>    completely different class of user agents than browsers. In
> addition, there are
>    email applications that exist outside of browsers that also make  
> use of
>    HTML/XHTML, in addition to some word processing software.
>    Though the section does provide a good reverse engineering of  
> browser
>    technology, the section has little or nothing to do with HTML, in
> general. In
>    addition, it also has little to do with the Document Object  
> Model, which is
>    based on the HTML syntax, not objects implemented by various  
> browsers.
>    Including this section greatly extends the HTML5 specification  
> beyond the
>    charter, and beyond boundaries one can reasonably expect from an
> effort focused
>    on HTML, both the XML serialization and non-XML serialization, and
> the DOM. In
>    addition, by focusing the specification primarily towards  
> browsers, we are
>    limiting the usefulness of the HTML specification for other uses,
> both now, and
>    in the future for ebooks, as well as other new technologies.
>    This is counter to good, technology practices. Consider how a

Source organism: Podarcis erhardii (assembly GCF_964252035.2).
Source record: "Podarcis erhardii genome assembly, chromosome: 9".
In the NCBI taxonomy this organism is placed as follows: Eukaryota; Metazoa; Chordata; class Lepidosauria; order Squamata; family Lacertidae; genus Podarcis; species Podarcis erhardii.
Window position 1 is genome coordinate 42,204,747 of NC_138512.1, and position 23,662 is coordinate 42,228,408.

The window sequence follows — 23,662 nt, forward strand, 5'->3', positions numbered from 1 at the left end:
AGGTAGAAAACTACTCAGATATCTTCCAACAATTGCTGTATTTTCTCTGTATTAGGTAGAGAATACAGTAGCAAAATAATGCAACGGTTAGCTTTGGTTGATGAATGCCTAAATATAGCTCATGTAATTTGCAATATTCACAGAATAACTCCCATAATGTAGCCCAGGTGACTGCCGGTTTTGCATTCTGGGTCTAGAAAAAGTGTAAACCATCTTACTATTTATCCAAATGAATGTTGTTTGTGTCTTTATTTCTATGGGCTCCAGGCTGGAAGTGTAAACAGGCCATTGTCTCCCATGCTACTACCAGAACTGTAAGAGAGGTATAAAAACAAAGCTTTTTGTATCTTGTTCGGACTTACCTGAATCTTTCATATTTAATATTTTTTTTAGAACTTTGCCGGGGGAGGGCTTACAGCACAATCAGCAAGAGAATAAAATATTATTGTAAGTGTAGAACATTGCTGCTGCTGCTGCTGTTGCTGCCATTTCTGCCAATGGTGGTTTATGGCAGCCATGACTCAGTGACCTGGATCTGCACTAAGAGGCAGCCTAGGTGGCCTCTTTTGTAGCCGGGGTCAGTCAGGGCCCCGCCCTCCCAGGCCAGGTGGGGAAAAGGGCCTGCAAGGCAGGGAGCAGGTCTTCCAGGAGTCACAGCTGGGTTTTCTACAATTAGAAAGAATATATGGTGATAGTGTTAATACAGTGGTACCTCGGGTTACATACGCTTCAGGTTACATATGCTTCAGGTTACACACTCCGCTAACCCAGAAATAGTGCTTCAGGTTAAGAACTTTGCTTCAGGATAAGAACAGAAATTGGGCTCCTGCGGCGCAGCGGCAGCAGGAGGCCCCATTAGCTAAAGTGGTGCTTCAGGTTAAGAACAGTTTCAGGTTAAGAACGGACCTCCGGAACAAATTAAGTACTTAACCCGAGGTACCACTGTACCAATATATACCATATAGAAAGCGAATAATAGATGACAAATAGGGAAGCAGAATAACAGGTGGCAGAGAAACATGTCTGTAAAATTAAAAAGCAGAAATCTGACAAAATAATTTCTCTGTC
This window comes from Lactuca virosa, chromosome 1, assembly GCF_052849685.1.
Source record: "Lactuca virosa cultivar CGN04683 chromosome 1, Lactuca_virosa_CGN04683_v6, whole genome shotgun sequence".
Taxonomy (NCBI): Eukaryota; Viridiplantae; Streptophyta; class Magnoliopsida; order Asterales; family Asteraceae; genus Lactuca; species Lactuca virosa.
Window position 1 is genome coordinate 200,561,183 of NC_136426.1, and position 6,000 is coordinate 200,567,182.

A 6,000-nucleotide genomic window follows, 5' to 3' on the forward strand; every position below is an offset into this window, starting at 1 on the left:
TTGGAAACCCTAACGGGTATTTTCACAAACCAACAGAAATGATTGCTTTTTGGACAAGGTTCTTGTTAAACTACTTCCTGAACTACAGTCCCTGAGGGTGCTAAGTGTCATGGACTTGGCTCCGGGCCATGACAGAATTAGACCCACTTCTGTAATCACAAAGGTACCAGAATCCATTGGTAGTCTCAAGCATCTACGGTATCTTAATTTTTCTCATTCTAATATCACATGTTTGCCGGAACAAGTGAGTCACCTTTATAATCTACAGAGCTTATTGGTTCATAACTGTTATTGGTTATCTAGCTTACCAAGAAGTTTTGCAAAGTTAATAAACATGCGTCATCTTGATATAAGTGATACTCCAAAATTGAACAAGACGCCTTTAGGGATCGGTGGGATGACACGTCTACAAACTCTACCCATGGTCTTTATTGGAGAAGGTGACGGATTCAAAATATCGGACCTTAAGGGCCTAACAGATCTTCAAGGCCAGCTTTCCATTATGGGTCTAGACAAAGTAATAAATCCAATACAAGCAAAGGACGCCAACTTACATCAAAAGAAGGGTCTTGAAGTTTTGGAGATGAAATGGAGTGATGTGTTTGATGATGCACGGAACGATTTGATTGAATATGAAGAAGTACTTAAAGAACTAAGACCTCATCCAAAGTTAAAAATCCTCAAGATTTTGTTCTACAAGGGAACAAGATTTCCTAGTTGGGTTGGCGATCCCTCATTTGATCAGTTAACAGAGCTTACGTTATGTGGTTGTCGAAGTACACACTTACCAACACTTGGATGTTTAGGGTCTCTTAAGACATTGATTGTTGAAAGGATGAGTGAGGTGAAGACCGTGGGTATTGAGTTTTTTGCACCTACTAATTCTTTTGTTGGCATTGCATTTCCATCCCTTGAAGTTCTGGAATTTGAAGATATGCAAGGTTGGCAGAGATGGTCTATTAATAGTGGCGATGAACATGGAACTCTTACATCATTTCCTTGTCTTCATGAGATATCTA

> programmer
>    creates an application. They look for opportunities to create
> reusable objects,
>    which they then use to create any number of applications, not  
> just one. We
>    should follow the same philosophy when creating a new version of
> HTML: restrict
>    our effort to a new version of HTML, its serialization in XML,  
> and the DOM.
>    This will include new elements, such as video, which may not be
> useful for all
>    variations of user agents, but the concept behind the new elements
> still fits
>    within our perceptions of what we would reasonably expect from an  
>    specification.
>    Simplifying the HTML5 specification in this way will greatly  
> increase its
>    usability by many user agents, not just browsers. A standardized
> BOM (Browser
>    Object Model) can reference the HTML, true, but so can other  
> specifications,
>    such as ePub (for eBooks) and so on.
>    In addition, browser technology expands at a faster pace than  
> that for the
>    underlying HTML specification. By separating Section 6 out, it